March 24, 2016
In response to what they perceive as “misuses” and “misperceptions” of the Hospital Consumer Assessment of Healthcare Providers and Systems (HCAHPS), representatives from the Centers for Medicare and Medicaid Services (CMS) have sought to clarify the value of the survey for aiding hospitals’ insights about the patient experience in order to promote improved quality of care.
The HCAHPS is the first national, standardized, publicly reported survey to collect data of patients' perspectives of their hospital care experiences.1 Mandated by the Centers for Medicaid and Medicare (CMS), the development of the HCAHPS was shaped by three overarching goals: (1) to produce objective and meaningful data about patients’ perspectives of care; (2) to create new incentives for hospitals to improve quality of care; and (3) to enhance accountability by increasing transparency.
HCAHPS utilizes 11 measures that allow fair comparisons of patient experiences in the following key areas:
- how well nurses and physicians communicate with patients;
- how responsive hospital staff are to patients’ needs;
- how well hospital staff help patients manage pain;
- how well the staff communicates with patients about new medicines;
- whether key information is provided at discharge;
- how smoothly the transition to the post-hospital setting is made;
- how clean and quiet are the patients’ rooms;
- the patient’s overall rating of the hospital; and
- whether the patient would recommend the hospital.
After hospitals administer the survey, CMS validates, analyzes, and reports the results.
The HCAHPS survey has provided many interesting insights thus far. For example, hospitals that provide better patient experiences also have better adherence to clinical guidelines and show lower risk-adjusted mortality rates and lower readmission rates.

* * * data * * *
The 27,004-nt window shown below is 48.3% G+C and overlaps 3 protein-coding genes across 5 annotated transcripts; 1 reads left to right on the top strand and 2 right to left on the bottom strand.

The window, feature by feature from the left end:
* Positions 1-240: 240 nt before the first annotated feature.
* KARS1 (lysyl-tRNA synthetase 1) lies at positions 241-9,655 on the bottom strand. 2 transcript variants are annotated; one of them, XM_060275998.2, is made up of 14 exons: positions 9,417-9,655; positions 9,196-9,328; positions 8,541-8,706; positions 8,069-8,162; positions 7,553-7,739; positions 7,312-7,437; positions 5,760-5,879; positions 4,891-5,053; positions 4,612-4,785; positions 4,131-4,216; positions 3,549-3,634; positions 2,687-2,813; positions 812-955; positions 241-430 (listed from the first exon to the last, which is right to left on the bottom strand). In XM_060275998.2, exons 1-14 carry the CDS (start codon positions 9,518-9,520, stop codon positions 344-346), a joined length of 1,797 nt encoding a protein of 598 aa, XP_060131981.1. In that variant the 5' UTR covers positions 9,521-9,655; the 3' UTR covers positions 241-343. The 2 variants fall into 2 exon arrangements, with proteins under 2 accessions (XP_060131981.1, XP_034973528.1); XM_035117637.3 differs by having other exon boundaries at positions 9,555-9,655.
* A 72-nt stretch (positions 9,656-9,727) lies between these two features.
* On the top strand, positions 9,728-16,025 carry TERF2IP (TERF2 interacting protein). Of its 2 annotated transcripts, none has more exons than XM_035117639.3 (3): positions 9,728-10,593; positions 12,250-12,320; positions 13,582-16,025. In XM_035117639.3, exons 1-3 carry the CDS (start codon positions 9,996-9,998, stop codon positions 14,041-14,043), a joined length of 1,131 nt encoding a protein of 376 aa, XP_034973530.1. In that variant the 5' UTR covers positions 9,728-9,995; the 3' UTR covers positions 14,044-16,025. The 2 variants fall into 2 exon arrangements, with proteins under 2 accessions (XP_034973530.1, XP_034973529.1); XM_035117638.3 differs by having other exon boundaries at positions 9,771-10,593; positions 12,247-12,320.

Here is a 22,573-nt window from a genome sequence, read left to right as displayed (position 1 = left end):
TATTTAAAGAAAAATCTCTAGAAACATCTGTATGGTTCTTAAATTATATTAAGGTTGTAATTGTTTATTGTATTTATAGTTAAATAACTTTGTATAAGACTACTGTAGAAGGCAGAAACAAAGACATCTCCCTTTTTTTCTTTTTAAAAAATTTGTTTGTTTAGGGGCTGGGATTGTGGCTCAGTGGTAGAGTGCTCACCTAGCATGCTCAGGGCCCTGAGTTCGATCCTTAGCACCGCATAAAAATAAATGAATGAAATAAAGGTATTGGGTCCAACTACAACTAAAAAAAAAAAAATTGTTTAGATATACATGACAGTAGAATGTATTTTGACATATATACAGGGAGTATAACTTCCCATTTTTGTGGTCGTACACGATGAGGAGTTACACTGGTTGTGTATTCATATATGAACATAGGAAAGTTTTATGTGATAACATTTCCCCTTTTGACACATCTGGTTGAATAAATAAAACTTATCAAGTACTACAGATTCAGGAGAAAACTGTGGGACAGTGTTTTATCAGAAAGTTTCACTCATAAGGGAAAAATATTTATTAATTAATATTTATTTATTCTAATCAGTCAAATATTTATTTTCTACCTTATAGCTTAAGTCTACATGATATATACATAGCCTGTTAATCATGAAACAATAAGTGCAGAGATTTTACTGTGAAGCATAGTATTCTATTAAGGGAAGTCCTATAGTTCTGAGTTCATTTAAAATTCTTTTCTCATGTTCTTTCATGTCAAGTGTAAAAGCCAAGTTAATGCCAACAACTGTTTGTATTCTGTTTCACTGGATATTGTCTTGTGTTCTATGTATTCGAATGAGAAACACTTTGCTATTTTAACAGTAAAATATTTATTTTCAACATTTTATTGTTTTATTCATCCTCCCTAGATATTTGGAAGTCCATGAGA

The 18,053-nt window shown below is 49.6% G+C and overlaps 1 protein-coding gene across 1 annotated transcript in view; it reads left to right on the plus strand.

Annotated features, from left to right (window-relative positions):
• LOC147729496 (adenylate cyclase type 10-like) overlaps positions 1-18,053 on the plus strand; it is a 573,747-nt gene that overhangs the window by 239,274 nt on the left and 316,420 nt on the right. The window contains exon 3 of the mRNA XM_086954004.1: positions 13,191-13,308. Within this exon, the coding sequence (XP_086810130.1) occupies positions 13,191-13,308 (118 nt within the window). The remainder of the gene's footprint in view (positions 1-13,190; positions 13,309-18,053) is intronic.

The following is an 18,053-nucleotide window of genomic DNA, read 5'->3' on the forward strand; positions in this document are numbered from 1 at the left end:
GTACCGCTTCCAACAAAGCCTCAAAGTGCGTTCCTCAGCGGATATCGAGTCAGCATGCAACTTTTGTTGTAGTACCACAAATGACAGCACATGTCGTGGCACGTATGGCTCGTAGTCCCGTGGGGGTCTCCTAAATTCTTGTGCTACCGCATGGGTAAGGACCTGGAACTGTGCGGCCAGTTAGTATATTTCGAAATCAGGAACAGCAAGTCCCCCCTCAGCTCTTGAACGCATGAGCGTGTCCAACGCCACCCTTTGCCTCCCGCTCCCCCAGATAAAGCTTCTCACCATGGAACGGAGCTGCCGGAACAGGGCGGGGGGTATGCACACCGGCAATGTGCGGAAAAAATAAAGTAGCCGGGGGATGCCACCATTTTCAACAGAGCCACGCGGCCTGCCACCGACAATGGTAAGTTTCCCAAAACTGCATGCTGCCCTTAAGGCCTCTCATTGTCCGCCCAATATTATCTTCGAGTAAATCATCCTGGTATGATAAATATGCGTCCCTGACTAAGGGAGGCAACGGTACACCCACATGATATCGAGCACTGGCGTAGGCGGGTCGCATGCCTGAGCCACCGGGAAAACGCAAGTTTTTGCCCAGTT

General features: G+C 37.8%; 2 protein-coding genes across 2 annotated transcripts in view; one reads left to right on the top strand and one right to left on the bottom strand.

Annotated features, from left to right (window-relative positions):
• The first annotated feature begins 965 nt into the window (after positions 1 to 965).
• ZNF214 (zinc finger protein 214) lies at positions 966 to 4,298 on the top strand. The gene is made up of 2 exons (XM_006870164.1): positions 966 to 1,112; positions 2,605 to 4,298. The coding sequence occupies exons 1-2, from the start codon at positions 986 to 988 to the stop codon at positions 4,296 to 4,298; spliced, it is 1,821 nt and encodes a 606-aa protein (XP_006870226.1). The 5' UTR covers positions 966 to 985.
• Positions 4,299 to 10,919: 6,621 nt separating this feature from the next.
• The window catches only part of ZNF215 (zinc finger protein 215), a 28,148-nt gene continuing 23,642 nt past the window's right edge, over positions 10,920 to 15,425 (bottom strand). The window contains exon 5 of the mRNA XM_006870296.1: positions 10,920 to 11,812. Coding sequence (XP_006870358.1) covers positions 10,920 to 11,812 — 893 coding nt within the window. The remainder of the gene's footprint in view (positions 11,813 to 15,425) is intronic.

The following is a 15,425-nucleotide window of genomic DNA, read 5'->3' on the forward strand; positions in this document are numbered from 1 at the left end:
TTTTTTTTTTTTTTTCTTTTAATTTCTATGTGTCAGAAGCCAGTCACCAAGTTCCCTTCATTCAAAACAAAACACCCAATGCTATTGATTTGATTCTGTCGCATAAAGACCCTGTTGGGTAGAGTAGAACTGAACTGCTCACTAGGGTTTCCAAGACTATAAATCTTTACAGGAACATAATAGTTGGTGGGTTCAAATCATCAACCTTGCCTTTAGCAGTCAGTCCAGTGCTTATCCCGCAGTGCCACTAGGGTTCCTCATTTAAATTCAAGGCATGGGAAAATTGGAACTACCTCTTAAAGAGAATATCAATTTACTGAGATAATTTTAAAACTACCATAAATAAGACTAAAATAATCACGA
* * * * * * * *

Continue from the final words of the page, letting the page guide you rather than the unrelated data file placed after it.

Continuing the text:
Still, the authors urge hospitals to use the survey responsibly and for the purpose in which it was designed—to assess the “entire hospital experience and culture of patient-centeredness.” They cite instances of hospitals using the survey to compare, assess, and incentivize individual physicians, nurses, and other hospital staff as examples of misuse. Additionally, the authors sought to dispel any misinformation about the incentives created through the use of the survey; in particular, they cited the claim that HCAHPS compels clinicians to prescribe prescription opioids. The authors state, “There is no empirical evidence that failing to prescribe opioids lowers a hospital’s HCAHPS scores.” In response to the criticism, CMS currently exploring how best to measure patient experience in the area of pain control.